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AMD packs next-generation AVIVO high-definition video decoding features into its value and mainstream lineup

AMD’s next-generation value and mainstream products are set to bring DirectX 10 and high-definition video playback to the masses. Although AMD is late to the DirectX 10 game, the upcoming RV610 and RV630 feature second-generation unified shaders with shader model 4.0 support. AMD has remained hush over the amount of unified shaders and shader clock speeds of its next-generation value and mainstream products though.

AMD is prepared to take on NVIDIA’s PureVideo HD with its next-generation AVIVO video processing. AVIVO is receiving its first upgrade since its introduction with the Radeon X1k-series with the RV610 and RV630. This time around, AMD is integrating its Universal Video Decoder, or UVD, for hardware decoding of H.264 and VC-1 high-definition video formats.

AMD’s UVD expands on the previous generation’s AVIVO implementation to include hardware bit stream processing and entropy decode functions. Hardware acceleration of frequency transform, pixel prediction and deblocking functions remain supported, as with the first generation AVIVO processing. AMD’s Advanced Video Processor, or AVP, has also made the cut for low power video processing.

Integrated HDMI with support for HDCP joins the next-generation AVIVO video processing for protected high-definition video playback. Unlike current HDMI implementations on PCIe graphics cards, RV610 and RV630 integrate audio functionality into the GPU. Instead of passing a PCM or Dolby Digital signal from onboard audio or a sound card, RV610 and RV630-based graphics cards can directly output audio – removing the need of a separate sound card.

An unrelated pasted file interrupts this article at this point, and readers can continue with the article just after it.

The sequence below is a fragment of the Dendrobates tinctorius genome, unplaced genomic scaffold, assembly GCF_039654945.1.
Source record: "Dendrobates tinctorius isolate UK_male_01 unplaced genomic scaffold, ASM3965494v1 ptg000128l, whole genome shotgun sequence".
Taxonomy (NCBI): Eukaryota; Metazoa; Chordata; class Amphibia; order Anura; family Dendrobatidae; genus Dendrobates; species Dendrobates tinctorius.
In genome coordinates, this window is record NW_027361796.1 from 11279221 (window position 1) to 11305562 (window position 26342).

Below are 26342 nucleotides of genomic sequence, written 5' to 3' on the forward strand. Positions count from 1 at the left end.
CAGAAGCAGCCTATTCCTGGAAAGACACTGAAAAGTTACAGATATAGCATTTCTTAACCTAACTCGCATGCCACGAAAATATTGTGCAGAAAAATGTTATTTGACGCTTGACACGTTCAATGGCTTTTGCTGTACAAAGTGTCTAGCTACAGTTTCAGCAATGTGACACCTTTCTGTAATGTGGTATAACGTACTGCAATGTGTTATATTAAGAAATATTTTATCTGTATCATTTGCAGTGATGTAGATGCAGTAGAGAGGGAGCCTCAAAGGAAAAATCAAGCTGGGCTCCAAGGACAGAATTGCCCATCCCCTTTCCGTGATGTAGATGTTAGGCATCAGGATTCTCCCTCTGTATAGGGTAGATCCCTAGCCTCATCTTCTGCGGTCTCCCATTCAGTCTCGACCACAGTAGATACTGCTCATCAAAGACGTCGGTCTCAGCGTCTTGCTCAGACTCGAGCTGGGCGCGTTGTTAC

RV610 and RV630 support PCIe 2.0 for increased bandwidth. Native support for CrossFire remains, as with current ATI Radeon X1650 XT and X1950 Pro products. AMD will also debut RV610 and RV630 on a 65nm manufacturing processor for low-power consumption. Expect RV610 products to consume around 25 to 35-watts. RV630 requires more power at around 75 to 128-watts.

AMD currently has four RV610 reference designs based on two RV610 variants – Antelope FH, Antelope LP, Falcon FH and Falcon LP reference boards and RV610LE and RV610PRO GPUs. Antelope FH and Antelope LP are similar; however, Antelope LP is the low-profile variant. Both reference boards feature 128MB or 256MB of DDR2 video memory clocked at 400 MHz. Antelope boards employ the RV610LE, feature passive cooling and consume less than 25-watts of power.

AMD’s Falcon LP reference board is another low-profile model with 256MB of GDDR3 memory clocked at 700 MHz. Falcon LP takes advantage of a DMS-59 connector for dual video outputs while maintaining a low profile form factor. The Falcon LP reference board employs active cooling to cool the RV610LE or RV610PRO GPU.

AMD Antelope FH, Antelope LP and Falcon LP only support software CrossFire – all lack support for the CrossFire bridge connectorHKEPC confirmed this CrossFire setup in a recent report last week.

The Falcon FH reference board is the performance variant and designed for the RV610PRO ASIC with 256MB of GDDR3 video memory. AMD estimates board power consumption at approximately 35-watts, though it is unknown if Falcon FH boards will feature active or passive cooling. Falcon FH is the only RV610 reference board to support AMD’s CrossFire bridge connector for hardware CrossFire support. Falcon FH also features VIVO capabilities.